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Swami Sivananda, contemplating the future (image via lightwaves.cc)

While visiting Yasodhara Ashram, a spiritual community on 120 acres of woodland resting on the shores of Kootenay Lake in southeastern BC, I had the opportunity to sit down with some of the leaders in the community and talk about transition, sustainability and renewal. What I’ve learned from my own yoga practice (on the mat, off the mat and through this blog) is that it’s a constant inquiry. At the root of my practice is the question, Who am I? The desire to find the answer to this question is what keeps me going, especially during times when I feel disconnected and alone.

So what does it mean when a whole community based on yogic principles and practices engages in a process of inquiry? I explored this with Swami Sivananda, a long-time ashram resident and teacher.

Let’s start with the basics. What happens in this community?

Our main idea is to provide a safe environment for people to get their foundation back under them, so they can start looking at things more deeply. There’s no dogma here. There’s an emphasis on spiritual values but not in a dogmatic way. But even if you don’t have that tradition within yourself, there has to be that respect for other people.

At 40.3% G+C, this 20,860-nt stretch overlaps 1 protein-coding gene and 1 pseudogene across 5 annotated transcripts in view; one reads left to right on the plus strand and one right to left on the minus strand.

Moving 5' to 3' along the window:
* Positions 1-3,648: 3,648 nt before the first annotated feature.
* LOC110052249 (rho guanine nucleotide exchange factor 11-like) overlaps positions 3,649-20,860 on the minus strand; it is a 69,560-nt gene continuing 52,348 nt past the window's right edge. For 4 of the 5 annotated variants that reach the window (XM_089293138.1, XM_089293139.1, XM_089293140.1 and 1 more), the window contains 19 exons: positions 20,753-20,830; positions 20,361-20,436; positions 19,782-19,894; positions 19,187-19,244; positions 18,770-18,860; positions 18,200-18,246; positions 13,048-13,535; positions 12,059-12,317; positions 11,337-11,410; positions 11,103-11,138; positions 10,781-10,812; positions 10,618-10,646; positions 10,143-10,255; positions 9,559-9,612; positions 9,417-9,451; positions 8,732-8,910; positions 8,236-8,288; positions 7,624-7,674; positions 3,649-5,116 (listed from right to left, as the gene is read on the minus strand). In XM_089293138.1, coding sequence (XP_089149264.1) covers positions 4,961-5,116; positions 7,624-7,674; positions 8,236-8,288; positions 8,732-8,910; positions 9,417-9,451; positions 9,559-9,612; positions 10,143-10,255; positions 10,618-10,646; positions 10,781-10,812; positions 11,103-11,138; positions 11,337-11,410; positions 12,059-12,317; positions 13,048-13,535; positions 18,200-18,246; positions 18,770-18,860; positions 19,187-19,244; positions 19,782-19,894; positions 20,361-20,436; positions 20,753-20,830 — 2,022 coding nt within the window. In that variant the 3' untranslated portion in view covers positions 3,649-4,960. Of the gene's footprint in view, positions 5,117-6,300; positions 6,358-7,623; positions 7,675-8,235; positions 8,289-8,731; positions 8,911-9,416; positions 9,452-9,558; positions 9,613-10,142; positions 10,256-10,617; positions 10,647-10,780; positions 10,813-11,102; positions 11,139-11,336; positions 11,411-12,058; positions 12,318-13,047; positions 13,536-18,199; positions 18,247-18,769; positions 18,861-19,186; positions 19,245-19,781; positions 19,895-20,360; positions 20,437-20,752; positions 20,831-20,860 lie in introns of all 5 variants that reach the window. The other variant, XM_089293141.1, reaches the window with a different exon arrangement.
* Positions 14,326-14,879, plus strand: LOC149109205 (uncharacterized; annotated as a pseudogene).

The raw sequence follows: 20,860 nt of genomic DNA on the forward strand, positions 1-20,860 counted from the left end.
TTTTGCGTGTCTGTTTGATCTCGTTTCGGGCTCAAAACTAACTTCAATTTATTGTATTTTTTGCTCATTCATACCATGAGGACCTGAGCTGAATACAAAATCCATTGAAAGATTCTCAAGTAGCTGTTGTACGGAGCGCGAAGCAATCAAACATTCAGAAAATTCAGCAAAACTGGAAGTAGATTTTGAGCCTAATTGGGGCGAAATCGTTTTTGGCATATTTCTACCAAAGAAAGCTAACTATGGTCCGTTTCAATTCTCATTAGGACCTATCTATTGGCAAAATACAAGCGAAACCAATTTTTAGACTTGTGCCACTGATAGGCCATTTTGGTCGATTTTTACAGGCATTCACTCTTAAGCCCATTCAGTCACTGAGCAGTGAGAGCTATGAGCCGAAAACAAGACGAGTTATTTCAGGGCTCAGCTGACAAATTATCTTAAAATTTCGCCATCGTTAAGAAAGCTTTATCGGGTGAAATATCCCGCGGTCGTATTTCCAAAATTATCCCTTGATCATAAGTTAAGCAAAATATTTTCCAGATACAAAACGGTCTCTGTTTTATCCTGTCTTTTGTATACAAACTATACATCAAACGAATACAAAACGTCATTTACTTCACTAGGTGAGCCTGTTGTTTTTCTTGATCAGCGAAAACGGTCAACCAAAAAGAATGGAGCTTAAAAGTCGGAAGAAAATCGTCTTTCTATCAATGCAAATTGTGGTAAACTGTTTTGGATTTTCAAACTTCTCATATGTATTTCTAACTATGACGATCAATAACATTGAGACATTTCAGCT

People come here and get themselves sorted out emotionally, drop emotional burdens from the past, memories, that kind of patterning that frustrates us. Then they just bloom on their own.

Yet we’re not a social service agency; we’re a spiritual community. We have a tradition, a body of teachings, and those teachings came from our guru. But we’ve broken the mold on the old guru-based community. It doesn’t need to be that stuffy and stiff as a lot of people think. Or as blindly surrendering. Surrender is a very important thing to learn, but it isn’t what most people think. The thing is, it requires super highly developed discrimination. Read the rest of this entry »

Mandala House, the ashram's main building (image via yasodhara.org)

Hola from western Canada! I fled Montreal just before the heat wave hit and have been enjoying the cooler climate of British Columbia (where it’s unseasonably cool and rainy). I just spent a few days at the beautiful Yasodhara Ashram, where I had the full intention of blogging and taking pics. However, I had limited wifi access and a full schedule of karma yoga (selfless service in action), enjoying nature, thinking about my life and reconnecting with old friends. My photography ambitions were thwarted when my camera battery died and I realized that I’d forgotten my charger.